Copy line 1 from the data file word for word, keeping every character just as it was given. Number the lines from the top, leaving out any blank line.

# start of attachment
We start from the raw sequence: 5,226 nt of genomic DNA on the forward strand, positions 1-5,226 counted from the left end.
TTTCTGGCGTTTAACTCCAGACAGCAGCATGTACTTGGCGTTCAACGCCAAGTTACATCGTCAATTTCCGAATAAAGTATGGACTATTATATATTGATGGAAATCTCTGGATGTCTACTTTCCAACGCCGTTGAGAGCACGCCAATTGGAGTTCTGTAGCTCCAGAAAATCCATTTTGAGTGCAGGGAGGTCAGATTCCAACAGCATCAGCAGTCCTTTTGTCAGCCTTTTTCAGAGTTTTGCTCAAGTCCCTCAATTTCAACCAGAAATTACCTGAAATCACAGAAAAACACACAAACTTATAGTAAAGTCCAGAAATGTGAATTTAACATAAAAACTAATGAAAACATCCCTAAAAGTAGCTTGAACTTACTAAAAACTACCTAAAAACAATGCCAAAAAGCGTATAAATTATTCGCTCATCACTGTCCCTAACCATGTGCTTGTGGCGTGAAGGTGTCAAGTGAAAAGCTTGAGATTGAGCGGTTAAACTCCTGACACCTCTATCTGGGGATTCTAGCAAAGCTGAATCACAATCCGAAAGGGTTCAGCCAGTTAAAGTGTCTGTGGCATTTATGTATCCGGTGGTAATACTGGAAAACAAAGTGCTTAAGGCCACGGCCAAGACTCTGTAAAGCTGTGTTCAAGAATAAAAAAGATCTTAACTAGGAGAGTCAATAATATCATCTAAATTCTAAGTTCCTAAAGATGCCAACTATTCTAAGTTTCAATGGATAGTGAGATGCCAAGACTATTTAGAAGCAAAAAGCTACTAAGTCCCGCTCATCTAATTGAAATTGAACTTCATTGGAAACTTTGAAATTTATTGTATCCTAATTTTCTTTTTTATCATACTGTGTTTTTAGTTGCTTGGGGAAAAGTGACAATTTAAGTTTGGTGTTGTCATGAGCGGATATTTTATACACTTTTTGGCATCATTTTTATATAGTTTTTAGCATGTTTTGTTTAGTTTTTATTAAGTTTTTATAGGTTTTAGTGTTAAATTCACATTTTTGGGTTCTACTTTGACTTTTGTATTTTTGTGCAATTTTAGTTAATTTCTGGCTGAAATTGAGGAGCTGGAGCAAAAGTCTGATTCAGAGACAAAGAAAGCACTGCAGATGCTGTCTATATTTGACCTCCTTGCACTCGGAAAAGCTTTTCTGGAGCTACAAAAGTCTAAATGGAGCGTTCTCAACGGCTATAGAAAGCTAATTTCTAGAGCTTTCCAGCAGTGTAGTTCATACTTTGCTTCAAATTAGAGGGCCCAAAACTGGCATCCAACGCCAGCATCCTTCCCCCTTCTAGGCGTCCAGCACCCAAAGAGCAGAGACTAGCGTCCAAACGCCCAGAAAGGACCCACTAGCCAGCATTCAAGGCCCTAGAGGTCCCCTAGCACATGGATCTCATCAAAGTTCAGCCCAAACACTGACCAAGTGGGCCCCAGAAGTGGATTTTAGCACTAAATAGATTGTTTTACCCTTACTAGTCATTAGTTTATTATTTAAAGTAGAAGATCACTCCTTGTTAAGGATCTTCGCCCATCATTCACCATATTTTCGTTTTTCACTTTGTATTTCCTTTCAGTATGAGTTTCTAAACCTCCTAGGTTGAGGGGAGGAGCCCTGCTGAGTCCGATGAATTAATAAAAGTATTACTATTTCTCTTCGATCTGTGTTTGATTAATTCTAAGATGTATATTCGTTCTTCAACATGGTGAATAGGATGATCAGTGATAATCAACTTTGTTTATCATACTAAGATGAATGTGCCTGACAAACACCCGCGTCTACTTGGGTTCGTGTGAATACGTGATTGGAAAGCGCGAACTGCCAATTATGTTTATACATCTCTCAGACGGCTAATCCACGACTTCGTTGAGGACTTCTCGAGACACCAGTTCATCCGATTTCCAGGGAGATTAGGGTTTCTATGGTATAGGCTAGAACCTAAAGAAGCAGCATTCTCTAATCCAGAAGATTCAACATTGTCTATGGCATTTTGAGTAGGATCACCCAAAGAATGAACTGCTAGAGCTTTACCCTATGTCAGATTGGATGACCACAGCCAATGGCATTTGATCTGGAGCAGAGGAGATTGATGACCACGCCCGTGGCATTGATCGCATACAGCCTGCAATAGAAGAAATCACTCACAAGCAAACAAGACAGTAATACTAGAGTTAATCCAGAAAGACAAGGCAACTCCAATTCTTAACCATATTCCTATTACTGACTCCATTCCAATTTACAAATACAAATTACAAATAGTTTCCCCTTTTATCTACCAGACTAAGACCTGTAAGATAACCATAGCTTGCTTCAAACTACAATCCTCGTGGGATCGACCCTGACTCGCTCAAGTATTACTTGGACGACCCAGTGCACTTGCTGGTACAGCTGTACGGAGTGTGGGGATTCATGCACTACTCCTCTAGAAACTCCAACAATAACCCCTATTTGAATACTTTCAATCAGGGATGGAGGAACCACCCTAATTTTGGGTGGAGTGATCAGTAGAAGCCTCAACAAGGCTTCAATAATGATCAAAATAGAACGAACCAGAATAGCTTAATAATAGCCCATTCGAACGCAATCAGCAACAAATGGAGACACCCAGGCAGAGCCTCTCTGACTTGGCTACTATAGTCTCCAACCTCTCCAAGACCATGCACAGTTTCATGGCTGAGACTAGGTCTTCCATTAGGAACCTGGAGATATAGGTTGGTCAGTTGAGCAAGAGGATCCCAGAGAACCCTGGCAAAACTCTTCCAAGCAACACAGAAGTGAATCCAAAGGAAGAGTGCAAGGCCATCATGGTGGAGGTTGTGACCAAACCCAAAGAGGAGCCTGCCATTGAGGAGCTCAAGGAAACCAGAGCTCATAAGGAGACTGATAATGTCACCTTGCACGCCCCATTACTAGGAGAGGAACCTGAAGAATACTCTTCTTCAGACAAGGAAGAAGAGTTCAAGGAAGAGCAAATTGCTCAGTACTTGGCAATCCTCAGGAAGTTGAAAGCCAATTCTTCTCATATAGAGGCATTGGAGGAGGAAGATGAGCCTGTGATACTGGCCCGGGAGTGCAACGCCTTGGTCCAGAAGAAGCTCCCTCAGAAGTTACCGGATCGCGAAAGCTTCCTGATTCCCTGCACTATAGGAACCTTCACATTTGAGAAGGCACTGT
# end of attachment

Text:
We start from the raw sequence: 5,226 nt of genomic DNA on the forward strand, positions 1-5,226 counted from the left end.